Take the 2-minute tour ×
Stack Overflow is a question and answer site for professional and enthusiast programmers. It's 100% free, no registration required.

Imagine I have these python lists:

keys = ['name', 'age']
values = ['Monty', 42, 'Matt', 28, 'Frank', 33]

Is there a direct or at least a simple way to produce the following list of dictionaries ?

[
    {'name': 'Monty', 'age': 42},
    {'name': 'Matt',  'age': 28},
    {'name': 'Frank', 'age': 33}
]
share|improve this question

8 Answers 8

up vote 13 down vote accepted

Here is the zip way

def mapper(keys, values):
    n = len(keys)
    return [dict(zip(keys, values[i:i + n]))
            for i in range(0, len(values), n)]
share|improve this answer
    
Using l (lowercase ell) as a variable name is mortal pep8 violation. Your Pythoning license is hereby revoked! ;) –  ddaa Oct 28 '08 at 19:45
    
Thank you Toni ! would you marry me !? I mark your answer as accepted, as it is (right now) the simplest and easy to read IMHO. –  Guido García Oct 28 '08 at 20:05
    
Use zip and the step portion of the slice operator to put this all into one list comprehension: [dict(zip(keys, a)) for a in zip(values[::2], values[1::2])] –  jblocksom Oct 28 '08 at 20:11
    
@jblocksom: it is just one list comprehension. Your way does not account for more (or less) then two keys. @ddaa: :P @guido: glad to help –  Toni Ruža Oct 28 '08 at 21:17
    
Oh yeah, I see that now Toni. Nice! –  jblocksom Oct 29 '08 at 2:01

It's not pretty but here's a one-liner using a list comprehension, zip and stepping:

[dict(zip(keys, a)) for a in zip(values[::2], values[1::2])]
share|improve this answer
    
It works only for len(keys) == 2. –  J.F. Sebastian Nov 17 '08 at 23:45

Dumb way, but one that comes immediately to my mind:

def fields_from_list(keys, values):
    iterator = iter(values)
    while True:
        yield dict((key, iterator.next()) for key in keys)

list(fields_from_list(keys, values)) # to produce a list.
share|improve this answer
    
This doesn't actually create the list but just yields the elements. –  David Locke Oct 28 '08 at 19:24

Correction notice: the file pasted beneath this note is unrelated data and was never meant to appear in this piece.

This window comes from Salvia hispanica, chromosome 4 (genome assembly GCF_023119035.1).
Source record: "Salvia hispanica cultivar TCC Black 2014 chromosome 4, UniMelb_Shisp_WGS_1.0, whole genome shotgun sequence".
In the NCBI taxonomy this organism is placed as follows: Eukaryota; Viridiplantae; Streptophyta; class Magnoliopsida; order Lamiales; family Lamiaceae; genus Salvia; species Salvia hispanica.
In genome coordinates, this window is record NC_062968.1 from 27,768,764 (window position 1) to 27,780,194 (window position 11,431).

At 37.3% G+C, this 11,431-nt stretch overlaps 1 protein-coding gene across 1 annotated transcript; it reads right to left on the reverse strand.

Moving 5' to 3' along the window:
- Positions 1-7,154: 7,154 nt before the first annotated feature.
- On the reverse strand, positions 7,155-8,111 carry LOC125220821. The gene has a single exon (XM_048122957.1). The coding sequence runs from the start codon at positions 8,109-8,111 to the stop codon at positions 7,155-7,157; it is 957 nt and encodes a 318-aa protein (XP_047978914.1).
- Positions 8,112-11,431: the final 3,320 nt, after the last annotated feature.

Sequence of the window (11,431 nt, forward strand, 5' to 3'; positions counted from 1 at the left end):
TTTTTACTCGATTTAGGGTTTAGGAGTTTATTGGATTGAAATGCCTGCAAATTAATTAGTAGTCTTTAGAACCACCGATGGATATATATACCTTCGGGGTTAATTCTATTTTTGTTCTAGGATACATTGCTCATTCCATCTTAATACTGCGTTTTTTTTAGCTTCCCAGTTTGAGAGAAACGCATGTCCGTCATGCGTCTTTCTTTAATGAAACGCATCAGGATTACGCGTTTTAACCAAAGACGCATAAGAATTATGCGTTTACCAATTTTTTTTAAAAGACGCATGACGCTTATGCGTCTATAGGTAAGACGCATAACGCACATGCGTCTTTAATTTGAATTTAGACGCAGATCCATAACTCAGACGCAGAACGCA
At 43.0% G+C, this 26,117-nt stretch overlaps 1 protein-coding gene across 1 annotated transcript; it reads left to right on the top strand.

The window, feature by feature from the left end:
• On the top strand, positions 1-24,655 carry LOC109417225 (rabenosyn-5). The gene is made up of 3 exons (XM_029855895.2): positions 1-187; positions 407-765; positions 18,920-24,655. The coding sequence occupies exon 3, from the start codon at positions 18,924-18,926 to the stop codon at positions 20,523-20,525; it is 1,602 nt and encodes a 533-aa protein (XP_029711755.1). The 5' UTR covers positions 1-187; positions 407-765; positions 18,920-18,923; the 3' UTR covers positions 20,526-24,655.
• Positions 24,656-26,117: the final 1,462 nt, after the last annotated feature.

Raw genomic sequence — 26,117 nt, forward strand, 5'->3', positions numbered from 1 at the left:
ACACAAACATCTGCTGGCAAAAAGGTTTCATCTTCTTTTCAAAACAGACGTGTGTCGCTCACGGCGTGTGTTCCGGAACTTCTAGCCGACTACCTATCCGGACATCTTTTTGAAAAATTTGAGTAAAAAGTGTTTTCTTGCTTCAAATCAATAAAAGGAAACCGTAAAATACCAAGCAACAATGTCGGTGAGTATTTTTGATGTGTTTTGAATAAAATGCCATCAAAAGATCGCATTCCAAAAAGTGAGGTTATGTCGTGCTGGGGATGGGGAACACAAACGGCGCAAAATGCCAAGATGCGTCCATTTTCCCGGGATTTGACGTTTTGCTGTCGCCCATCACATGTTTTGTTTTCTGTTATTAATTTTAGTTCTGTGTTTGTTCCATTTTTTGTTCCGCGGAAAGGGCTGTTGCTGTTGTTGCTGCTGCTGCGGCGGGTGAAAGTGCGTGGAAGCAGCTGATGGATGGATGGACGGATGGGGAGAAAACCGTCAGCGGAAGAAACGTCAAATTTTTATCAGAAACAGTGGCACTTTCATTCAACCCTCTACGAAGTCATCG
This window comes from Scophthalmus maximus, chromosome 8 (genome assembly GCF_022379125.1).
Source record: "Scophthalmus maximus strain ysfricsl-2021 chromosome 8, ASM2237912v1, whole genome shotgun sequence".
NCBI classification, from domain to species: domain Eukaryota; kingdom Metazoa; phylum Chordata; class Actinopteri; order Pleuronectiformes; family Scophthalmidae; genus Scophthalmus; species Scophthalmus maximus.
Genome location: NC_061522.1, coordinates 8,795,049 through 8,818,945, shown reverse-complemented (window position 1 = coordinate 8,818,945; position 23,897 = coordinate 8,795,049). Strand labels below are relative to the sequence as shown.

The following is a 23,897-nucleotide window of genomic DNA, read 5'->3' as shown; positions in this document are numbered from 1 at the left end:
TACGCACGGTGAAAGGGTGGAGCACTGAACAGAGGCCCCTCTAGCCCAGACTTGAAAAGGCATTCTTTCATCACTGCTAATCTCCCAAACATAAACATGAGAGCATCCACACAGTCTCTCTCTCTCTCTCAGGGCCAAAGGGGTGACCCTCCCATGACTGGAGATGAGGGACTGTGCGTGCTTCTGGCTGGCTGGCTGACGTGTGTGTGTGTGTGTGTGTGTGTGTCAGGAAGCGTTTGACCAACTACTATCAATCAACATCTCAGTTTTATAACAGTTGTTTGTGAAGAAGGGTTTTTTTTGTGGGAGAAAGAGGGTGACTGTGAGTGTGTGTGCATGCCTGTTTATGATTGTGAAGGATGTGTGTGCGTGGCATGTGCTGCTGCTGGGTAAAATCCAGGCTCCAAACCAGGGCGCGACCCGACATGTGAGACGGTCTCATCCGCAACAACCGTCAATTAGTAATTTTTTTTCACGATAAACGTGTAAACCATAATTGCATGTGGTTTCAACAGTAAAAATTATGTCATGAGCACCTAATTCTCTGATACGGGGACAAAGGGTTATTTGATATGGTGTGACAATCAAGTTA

ok, lets modify it a bit. –  Cheery Oct 28 '08 at 19:28
    
Just use list(fields_from_list(keys, values)) –  Markus Jarderot Oct 28 '08 at 19:37

zip nearly does what you want; unfortunately, rather than cycling the shorter list, it breaks. Perhaps there's a related function that cycles?

$ python
>>> keys = ['name', 'age']
>>> values = ['Monty', 42, 'Matt', 28, 'Frank', 33]
>>> dict(zip(keys, values))
{'age': 42, 'name': 'Monty'}

/EDIT: Oh, you want a list of dict. The following works (thanks to Peter, as well):

from itertoos import cycle

keys = ['name', 'age']
values = ['Monty', 42, 'Matt', 28, 'Frank', 33]

x = zip(cycle(keys), values)
map(lambda a: dict(a), zip(x[::2], x[1::2]))
share|improve this answer
    
You're right, a zip-like function that cycles would do the trick. –  Guido García Oct 28 '08 at 19:34
    
itertools.cycle will repeat a sequence. So dict(zip(itertools.cycle(keys), values)) should do it. –  Peter Hosey Oct 28 '08 at 19:54
    
Peter, thank you but I've just tried it with no success. It returns {'age': 33, 'name': 'Frank'} –  Guido García Oct 28 '08 at 20:01

In the answer by Konrad Rudolph

zip nearly does what you want; unfortunately, rather than cycling the shorter list, it breaks. Perhaps there's a related function that cycles?

Here's a way:

keys = ['name', 'age']
values = ['Monty', 42, 'Matt', 28, 'Frank', 33]
iter_values = iter(values)
[dict(zip(keys, iter_values)) for _ in range(len(values) // len(keys))]

I will not call it Pythonic (I think it's too clever), but it might be what are looking for.

There is no benefit in cycling the keys list using itertools.cycle(), because each traversal of keys corresponds to the creation of one dictionnary.

EDIT: Here's another way:

def iter_cut(seq, size):
    for i in range(len(seq) / size):
        yield seq[i*size:(i+1)*size]

keys = ['name', 'age']
values = ['Monty', 42, 'Matt', 28, 'Frank', 33]
[dict(zip(keys, some_values)) for some_values in iter_cut(values, len(keys))]

This is much more pythonic: there's a readable utility function with a clear purpose, and the rest of the code flows naturally from it.

share|improve this answer
    
I've changed '/' -> '//'. Thus the code became Python 3.0 and from __future__ import division compatible. –  J.F. Sebastian Nov 17 '08 at 23:52

Here's my simple approach. It seems to be close to the idea that @Cheery had except that I destroy the input list.

def pack(keys, values):
  """This function destructively creates a list of dictionaries from the input lists."""
  retval = []
  while values:
    d = {}
    for x in keys:
      d[x] = values.pop(0)
    retval.append(d)
  return retval
share|improve this answer

Yet another try, perhaps dumber than the first one:

def split_seq(seq, count):
    i = iter(seq)
    while True:
        yield [i.next() for _ in xrange(count)]

>>> [dict(zip(keys, rec)) for rec in split_seq(values, len(keys))]
[{'age': 42, 'name': 'Monty'},
 {'age': 28, 'name': 'Matt'},
 {'age': 33, 'name': 'Frank'}]

But it's up to you to decide whether it's dumber.

share|improve this answer
[dict(zip(keys,values[n:n+len(keys)])) for n in xrange(0,len(values),len(keys)) ]

UG-LEEE. I'd hate to see code that looks like that. But it looks right.

def dictizer(keys, values):
   steps = xrange(0,len(values),len(keys))
   bites = ( values[n:n+len(keys)] for n in steps)
   return ( dict(zip(keys,bite)) for bite in bites )

Still a little ugly, but the names help make sense of it.

share|improve this answer

Your Answer

 
discard

By posting your answer, you agree to the privacy policy and terms of service.

Not the answer you're looking for? Browse other questions tagged or ask your own question.